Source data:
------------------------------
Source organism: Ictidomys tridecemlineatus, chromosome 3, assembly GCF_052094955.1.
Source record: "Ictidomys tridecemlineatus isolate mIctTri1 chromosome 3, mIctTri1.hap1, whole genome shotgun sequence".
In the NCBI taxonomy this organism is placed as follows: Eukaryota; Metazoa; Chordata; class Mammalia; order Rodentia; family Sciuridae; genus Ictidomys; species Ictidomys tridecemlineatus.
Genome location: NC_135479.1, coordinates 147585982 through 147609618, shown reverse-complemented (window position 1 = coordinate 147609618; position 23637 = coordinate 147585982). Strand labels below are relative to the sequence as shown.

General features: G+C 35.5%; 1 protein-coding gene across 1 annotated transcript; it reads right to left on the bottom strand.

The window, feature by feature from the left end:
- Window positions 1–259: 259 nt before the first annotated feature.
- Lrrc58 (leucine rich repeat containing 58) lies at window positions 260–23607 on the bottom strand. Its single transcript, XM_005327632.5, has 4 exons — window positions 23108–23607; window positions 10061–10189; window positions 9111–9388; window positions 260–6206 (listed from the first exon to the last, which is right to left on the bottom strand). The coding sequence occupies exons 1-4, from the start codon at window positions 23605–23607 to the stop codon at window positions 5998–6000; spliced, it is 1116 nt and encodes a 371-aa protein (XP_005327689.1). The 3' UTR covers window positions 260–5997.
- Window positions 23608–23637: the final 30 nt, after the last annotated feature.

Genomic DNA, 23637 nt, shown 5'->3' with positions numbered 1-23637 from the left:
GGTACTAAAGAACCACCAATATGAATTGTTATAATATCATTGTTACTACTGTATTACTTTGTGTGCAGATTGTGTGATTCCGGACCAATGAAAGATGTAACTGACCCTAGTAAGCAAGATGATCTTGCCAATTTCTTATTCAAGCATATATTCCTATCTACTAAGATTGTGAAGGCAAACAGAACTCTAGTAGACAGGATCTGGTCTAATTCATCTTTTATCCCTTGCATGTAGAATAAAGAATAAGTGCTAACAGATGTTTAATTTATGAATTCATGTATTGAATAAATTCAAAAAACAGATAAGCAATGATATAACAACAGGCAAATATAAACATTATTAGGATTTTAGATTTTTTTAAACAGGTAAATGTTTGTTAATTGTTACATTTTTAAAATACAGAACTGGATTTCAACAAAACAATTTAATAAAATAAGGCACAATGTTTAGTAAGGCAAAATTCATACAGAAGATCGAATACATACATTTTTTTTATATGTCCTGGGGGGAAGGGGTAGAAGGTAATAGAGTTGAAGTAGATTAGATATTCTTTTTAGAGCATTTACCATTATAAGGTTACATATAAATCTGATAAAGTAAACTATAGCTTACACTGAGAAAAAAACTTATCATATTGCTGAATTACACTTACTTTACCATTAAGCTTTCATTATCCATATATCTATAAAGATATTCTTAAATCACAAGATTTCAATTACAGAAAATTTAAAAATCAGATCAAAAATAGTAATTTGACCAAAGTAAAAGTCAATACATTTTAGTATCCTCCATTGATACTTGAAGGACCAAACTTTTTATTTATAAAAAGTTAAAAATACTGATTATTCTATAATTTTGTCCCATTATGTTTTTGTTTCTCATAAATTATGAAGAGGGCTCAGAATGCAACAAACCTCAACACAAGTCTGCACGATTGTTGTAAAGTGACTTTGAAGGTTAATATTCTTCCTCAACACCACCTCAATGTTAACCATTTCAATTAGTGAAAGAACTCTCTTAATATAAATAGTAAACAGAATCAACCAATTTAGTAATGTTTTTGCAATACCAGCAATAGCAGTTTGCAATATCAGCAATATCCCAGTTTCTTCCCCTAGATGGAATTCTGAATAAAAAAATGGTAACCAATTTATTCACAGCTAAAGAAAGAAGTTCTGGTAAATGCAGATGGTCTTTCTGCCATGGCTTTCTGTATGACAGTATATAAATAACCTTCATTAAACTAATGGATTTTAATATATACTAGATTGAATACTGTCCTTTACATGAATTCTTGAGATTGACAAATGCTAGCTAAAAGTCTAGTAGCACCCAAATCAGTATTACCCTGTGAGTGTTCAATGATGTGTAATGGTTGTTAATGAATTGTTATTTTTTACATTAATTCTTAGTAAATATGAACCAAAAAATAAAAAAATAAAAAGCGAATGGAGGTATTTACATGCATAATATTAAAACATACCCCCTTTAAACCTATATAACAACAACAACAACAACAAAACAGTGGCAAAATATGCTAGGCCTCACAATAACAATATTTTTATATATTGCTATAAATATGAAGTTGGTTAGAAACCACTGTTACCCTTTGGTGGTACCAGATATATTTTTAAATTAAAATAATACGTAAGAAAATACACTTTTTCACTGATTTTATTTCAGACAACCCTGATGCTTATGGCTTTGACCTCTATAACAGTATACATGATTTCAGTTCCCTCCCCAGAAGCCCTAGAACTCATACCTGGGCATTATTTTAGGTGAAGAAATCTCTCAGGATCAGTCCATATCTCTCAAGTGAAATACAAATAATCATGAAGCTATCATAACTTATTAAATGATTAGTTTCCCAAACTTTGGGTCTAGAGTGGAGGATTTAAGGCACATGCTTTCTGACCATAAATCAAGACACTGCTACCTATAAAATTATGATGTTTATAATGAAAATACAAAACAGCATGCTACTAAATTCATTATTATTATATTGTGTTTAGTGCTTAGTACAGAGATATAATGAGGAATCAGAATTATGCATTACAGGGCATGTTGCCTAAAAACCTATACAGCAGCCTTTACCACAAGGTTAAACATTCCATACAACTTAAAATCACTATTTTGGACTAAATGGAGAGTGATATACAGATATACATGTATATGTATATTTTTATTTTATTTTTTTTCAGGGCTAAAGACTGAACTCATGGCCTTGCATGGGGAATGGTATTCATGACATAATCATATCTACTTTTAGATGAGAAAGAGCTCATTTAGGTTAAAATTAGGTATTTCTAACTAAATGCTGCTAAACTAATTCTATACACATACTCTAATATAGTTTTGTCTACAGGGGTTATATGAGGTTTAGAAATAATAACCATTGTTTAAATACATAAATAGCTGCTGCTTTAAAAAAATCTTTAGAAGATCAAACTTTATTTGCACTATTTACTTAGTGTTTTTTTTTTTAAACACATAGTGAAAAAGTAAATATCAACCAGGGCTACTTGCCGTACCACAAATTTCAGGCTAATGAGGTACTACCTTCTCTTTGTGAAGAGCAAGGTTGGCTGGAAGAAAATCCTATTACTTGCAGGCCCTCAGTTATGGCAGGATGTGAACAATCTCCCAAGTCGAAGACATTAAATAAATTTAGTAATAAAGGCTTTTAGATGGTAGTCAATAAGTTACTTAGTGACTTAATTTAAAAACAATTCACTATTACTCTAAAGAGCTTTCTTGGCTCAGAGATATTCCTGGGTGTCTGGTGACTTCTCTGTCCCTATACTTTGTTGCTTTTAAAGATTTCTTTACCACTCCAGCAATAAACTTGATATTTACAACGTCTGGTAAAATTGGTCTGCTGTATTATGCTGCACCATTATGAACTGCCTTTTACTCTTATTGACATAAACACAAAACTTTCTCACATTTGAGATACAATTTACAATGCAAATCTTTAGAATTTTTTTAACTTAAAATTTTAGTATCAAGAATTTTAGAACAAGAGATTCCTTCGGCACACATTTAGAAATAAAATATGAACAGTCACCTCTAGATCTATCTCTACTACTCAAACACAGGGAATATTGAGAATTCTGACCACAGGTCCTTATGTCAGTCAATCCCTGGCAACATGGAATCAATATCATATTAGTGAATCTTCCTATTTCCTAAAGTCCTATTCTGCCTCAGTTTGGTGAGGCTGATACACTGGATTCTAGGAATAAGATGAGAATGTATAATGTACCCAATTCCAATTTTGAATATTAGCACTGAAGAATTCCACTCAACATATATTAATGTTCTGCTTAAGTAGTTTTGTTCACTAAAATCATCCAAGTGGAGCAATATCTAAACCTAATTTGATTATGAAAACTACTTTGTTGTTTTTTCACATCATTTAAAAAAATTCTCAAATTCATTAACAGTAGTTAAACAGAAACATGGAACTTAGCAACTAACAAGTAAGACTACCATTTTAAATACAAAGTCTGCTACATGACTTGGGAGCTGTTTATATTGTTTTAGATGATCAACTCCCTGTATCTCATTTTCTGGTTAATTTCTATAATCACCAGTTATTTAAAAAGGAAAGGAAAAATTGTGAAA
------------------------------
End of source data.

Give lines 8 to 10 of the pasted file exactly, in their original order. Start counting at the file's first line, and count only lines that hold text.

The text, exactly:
- Lrrc58 (leucine rich repeat containing 58) lies at window positions 260–23607 on the bottom strand. Its single transcript, XM_005327632.5, has 4 exons — window positions 23108–23607; window positions 10061–10189; window positions 9111–9388; window positions 260–6206 (listed from the first exon to the last, which is right to left on the bottom strand). The coding sequence occupies exons 1-4, from the start codon at window positions 23605–23607 to the stop codon at window positions 5998–6000; spliced, it is 1116 nt and encodes a 371-aa protein (XP_005327689.1). The 3' UTR covers window positions 260–5997.
- Window positions 23608–23637: the final 30 nt, after the last annotated feature.

Genomic DNA, 23637 nt, shown 5'->3' with positions numbered 1-23637 from the left: